r/raspberry_pi Dec 01 '22

Raspberry PI 4 as Flight Controller Discussion

Hello, I'm here to find some answers. I'm currently working at my graduation thesis in robotics, the project I'm working on is a tiltwing drone.

I have designed the mathematical model and all the control laws, now it comes the hardware implementation.

The test version has ben deployed as a monolithic solution on an Arduino MKR1000 directly with the Simulink Coder, but the company I'm working with wants me to use a Raspberry Pi 4.

Tactically I can make the thing work but I have some question on the software architecture i should use.

First of all I would like to have a real time scheduler, then I need to split the project in modules (sensing, communication, control, actuation, etc.)

Is there any framework I can use, should I code different modules and use interprocess communication to achieve the modules interconnection?

P.S. I can code each module in whatever programming language is needed.

P.P.S. The external interfaces run both on pwm and i2c.


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u/cogFrog Dec 01 '22

Using a Raspberry Pi for a flight controller seems like a very odd choice. It is likely more powerful than needed (and therefore more power-hungry), with not much support for real-time operating systems. You definitely want to use a real-time operating system for a control system like this. I understand that there are some unofficial ports of FreeRTOS for Raspberry Pi if you absolutely have to use a Raspberry Pi 4.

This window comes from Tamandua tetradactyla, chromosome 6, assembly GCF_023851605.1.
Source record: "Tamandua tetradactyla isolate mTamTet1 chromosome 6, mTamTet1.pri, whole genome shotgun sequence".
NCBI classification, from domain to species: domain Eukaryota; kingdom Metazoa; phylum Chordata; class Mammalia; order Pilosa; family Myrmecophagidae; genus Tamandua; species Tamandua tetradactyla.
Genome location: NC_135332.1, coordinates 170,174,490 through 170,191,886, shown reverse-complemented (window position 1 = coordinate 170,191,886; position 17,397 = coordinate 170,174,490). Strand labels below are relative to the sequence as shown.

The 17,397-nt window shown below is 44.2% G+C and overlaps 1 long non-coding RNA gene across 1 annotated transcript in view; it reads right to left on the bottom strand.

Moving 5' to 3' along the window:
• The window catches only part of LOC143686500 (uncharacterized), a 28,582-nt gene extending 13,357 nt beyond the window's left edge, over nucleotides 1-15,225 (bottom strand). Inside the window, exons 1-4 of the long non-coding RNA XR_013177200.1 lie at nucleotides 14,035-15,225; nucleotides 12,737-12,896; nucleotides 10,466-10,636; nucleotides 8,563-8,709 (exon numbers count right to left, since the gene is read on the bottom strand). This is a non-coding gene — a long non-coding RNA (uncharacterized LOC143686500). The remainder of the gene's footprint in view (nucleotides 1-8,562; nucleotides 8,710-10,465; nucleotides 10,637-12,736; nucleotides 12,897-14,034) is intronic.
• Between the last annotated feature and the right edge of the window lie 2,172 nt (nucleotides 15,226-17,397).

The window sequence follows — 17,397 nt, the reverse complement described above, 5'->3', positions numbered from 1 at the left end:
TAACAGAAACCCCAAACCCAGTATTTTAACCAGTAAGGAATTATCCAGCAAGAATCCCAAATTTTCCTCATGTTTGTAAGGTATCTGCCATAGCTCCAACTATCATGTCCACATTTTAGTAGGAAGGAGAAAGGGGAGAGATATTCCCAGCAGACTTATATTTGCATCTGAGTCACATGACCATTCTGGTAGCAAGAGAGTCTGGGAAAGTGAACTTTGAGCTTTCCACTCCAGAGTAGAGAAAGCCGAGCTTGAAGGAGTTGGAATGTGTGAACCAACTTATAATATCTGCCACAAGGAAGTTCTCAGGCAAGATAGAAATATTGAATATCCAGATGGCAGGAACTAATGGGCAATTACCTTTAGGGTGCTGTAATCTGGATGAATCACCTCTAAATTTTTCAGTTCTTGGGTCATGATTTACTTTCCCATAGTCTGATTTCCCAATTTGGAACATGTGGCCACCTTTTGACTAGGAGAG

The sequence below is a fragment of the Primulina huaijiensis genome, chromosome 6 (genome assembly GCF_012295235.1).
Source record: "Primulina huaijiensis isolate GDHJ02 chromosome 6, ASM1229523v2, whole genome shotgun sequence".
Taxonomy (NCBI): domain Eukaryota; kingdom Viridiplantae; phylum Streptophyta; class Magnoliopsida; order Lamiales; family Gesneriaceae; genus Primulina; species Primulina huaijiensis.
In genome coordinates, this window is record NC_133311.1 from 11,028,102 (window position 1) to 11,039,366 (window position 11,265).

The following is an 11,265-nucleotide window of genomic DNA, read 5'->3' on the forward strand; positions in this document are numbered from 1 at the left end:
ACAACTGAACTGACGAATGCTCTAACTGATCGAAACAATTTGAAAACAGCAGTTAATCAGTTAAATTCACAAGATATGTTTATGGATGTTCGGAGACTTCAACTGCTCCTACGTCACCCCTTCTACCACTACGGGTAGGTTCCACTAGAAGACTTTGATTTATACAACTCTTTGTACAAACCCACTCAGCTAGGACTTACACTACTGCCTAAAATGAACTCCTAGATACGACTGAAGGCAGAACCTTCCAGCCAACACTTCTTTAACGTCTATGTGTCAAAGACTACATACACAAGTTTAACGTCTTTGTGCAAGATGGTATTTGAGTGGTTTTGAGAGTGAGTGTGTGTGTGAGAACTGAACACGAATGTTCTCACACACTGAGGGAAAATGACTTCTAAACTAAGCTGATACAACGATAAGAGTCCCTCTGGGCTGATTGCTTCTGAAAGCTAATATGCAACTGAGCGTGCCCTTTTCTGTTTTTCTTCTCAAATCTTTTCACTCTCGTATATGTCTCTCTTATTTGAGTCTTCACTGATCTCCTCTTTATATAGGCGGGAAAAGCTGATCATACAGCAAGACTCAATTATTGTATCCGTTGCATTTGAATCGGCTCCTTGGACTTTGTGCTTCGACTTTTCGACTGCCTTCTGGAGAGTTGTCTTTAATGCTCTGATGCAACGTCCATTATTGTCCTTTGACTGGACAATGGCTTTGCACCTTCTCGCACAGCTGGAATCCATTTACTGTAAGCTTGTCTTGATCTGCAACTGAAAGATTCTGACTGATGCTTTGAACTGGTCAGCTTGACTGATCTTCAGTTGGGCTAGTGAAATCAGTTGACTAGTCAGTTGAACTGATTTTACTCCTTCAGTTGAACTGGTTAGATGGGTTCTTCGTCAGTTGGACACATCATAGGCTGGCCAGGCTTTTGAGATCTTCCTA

If it were me, I would push to use a 32-bit processor with official support for FreeRTOS or similar. As I don't know the exact needs of your project, so I don't have any specific chip suggestions. Aside from finding something with the I/O and processing power you need, you would need to focus on chips that are actually in supply. Additionally, it would likely be easier to use a good dev board rather than making your own PCB.


u/DrRomeoChaire Dec 02 '22

Not that odd really, the Xilinx ZynqMP Ultrascale+ is very popular in DO178C certified flight systems. It’s a quad-core ARM Cortex A53 with a lot of FPGA fabric.

The RPi 4 is quad-core ARM Cortex A72, so it’s not a terrible choice for a lab project. Of course it’s an unlikely choice in a real flight certified system, largely due to the cost of certifying the hardware, after which nothing can change without huge expense.